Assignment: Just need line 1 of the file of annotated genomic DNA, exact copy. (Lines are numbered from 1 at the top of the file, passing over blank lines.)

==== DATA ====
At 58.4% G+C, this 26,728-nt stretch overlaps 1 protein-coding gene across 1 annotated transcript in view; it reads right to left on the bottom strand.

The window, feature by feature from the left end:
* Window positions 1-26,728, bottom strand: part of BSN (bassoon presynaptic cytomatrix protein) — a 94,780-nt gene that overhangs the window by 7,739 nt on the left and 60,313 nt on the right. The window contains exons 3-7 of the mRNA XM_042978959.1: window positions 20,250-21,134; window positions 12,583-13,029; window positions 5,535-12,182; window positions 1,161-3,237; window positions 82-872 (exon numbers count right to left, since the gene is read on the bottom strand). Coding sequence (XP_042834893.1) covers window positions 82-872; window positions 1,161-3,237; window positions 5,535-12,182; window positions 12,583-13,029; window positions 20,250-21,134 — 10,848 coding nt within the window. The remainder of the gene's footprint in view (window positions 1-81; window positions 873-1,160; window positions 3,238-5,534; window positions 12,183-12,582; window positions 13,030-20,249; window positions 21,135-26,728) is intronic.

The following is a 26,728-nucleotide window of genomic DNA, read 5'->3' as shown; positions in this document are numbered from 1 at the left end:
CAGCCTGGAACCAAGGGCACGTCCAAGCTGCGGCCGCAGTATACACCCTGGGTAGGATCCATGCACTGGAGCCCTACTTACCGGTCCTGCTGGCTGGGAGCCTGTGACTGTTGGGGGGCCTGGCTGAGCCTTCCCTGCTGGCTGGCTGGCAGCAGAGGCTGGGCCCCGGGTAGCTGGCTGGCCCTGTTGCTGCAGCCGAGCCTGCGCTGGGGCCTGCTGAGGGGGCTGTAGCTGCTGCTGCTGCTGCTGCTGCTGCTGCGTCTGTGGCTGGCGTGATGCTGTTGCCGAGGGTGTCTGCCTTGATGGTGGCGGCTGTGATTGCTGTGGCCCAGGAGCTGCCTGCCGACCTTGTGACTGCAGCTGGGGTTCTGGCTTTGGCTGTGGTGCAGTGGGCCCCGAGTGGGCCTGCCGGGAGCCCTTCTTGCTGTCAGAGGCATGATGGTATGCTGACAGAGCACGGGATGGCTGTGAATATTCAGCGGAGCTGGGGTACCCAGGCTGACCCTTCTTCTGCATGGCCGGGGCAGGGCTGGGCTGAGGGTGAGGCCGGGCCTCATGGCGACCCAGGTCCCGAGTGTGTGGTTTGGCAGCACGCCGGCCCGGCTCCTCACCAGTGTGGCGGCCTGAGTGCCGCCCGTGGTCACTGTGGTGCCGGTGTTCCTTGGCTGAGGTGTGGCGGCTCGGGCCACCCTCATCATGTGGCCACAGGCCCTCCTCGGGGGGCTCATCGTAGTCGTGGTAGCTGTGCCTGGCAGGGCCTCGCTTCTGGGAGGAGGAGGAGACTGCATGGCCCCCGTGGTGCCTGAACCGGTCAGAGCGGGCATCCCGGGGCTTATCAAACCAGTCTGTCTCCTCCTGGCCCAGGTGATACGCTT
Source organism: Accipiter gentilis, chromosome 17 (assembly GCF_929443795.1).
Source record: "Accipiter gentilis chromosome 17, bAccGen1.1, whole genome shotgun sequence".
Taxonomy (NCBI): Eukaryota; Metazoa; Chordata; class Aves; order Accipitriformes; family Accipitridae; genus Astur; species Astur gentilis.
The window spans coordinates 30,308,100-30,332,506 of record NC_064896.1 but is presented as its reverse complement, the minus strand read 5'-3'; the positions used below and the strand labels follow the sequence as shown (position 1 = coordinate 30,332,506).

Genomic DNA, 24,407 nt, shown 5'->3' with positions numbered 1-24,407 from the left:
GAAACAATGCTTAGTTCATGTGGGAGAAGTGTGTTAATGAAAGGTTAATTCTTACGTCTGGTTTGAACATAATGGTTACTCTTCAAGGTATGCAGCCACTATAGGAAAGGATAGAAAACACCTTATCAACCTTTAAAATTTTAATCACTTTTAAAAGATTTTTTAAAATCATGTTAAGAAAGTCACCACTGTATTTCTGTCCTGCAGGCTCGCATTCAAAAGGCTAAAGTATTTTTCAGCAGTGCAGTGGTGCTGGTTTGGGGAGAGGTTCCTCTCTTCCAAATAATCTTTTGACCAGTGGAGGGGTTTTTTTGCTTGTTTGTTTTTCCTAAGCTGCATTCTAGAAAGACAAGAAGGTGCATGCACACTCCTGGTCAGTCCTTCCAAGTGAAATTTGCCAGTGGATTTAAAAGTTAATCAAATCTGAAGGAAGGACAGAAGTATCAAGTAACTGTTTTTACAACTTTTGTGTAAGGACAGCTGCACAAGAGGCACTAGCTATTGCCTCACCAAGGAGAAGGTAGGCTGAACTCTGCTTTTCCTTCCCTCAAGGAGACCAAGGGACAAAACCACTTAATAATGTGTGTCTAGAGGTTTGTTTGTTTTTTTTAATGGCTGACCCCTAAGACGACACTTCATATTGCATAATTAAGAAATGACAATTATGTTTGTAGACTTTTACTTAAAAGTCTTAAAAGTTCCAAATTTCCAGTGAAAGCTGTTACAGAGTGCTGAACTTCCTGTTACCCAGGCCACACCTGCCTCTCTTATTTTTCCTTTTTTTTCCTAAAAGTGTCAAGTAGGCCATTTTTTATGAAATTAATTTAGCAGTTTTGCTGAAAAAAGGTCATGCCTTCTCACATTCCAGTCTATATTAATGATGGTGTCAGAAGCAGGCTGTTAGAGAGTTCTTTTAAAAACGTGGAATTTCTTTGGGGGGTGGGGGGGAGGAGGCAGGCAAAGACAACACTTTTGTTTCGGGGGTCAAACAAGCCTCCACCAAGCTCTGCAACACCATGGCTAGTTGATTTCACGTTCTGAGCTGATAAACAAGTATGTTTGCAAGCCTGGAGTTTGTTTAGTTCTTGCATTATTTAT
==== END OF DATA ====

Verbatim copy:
At 58.4% G+C, this 26,728-nt stretch overlaps 1 protein-coding gene across 1 annotated transcript in view; it reads right to left on the bottom strand.